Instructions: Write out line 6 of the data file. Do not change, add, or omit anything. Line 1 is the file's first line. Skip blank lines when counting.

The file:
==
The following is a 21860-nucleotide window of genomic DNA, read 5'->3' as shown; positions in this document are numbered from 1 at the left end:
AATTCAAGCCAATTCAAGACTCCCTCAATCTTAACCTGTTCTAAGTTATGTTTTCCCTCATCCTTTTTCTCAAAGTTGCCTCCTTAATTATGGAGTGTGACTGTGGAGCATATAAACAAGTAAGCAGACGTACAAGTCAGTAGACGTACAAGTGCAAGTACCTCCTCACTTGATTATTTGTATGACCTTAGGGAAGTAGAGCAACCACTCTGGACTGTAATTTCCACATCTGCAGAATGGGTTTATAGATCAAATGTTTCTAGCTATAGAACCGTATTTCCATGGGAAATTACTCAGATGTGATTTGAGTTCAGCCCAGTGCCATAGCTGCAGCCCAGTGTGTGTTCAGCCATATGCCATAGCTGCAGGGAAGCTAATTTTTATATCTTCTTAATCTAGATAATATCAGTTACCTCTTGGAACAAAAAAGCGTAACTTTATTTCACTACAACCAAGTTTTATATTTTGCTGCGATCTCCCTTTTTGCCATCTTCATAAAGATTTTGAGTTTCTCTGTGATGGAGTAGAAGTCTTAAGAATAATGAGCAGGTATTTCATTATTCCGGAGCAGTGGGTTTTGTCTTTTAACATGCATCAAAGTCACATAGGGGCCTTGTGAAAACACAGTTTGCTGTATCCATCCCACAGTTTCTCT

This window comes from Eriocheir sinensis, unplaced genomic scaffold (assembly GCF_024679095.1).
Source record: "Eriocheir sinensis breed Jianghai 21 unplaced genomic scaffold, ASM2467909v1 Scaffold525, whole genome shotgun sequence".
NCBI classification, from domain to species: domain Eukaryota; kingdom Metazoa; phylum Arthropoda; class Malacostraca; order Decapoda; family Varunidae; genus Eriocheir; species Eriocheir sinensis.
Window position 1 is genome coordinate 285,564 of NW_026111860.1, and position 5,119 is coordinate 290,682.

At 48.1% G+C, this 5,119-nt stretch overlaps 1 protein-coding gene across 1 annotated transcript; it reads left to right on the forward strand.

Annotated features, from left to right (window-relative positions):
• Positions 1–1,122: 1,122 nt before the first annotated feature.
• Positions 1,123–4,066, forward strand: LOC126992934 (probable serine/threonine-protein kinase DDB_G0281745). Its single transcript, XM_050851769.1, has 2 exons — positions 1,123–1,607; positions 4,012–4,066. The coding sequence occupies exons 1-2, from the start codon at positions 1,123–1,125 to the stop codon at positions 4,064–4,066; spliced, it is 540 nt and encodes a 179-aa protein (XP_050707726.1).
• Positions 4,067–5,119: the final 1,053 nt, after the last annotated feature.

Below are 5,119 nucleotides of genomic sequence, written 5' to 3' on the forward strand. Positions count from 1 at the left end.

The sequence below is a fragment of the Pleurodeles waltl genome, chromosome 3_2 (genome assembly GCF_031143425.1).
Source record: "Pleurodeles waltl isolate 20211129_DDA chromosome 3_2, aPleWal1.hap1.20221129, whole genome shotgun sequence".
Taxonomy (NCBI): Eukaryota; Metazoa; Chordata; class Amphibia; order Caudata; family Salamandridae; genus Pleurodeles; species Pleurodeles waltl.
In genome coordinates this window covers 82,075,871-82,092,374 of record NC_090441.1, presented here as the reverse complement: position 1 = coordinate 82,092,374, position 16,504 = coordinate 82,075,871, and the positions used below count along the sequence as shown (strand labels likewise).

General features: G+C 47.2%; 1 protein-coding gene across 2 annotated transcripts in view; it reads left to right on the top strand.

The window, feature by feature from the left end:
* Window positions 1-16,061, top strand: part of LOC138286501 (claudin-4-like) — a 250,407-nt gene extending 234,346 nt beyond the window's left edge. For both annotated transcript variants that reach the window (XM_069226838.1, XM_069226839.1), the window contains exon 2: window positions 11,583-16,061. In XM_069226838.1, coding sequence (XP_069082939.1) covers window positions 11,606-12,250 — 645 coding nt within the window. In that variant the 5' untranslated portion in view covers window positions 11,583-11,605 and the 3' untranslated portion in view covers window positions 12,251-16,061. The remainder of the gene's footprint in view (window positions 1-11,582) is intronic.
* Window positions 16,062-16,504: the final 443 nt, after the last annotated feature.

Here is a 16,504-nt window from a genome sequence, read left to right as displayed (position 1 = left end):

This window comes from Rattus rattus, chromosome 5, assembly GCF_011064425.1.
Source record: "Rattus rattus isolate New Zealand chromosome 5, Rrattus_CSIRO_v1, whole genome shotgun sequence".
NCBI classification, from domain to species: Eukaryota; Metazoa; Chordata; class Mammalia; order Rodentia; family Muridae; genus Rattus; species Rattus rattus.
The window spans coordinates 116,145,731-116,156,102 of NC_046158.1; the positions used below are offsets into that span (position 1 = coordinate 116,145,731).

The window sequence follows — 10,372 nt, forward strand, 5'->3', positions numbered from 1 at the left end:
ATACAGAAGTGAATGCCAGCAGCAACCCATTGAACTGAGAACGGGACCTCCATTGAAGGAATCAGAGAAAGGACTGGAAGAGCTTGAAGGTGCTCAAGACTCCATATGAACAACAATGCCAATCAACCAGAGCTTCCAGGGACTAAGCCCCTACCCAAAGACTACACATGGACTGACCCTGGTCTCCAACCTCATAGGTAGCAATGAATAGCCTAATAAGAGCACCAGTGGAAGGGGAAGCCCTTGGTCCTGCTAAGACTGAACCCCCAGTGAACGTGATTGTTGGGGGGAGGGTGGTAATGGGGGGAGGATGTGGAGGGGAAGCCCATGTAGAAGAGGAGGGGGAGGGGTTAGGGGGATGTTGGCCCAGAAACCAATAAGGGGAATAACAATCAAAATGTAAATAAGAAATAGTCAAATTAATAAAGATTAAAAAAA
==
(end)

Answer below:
Window position 1 is genome coordinate 285,564 of NW_026111860.1, and position 5,119 is coordinate 290,682.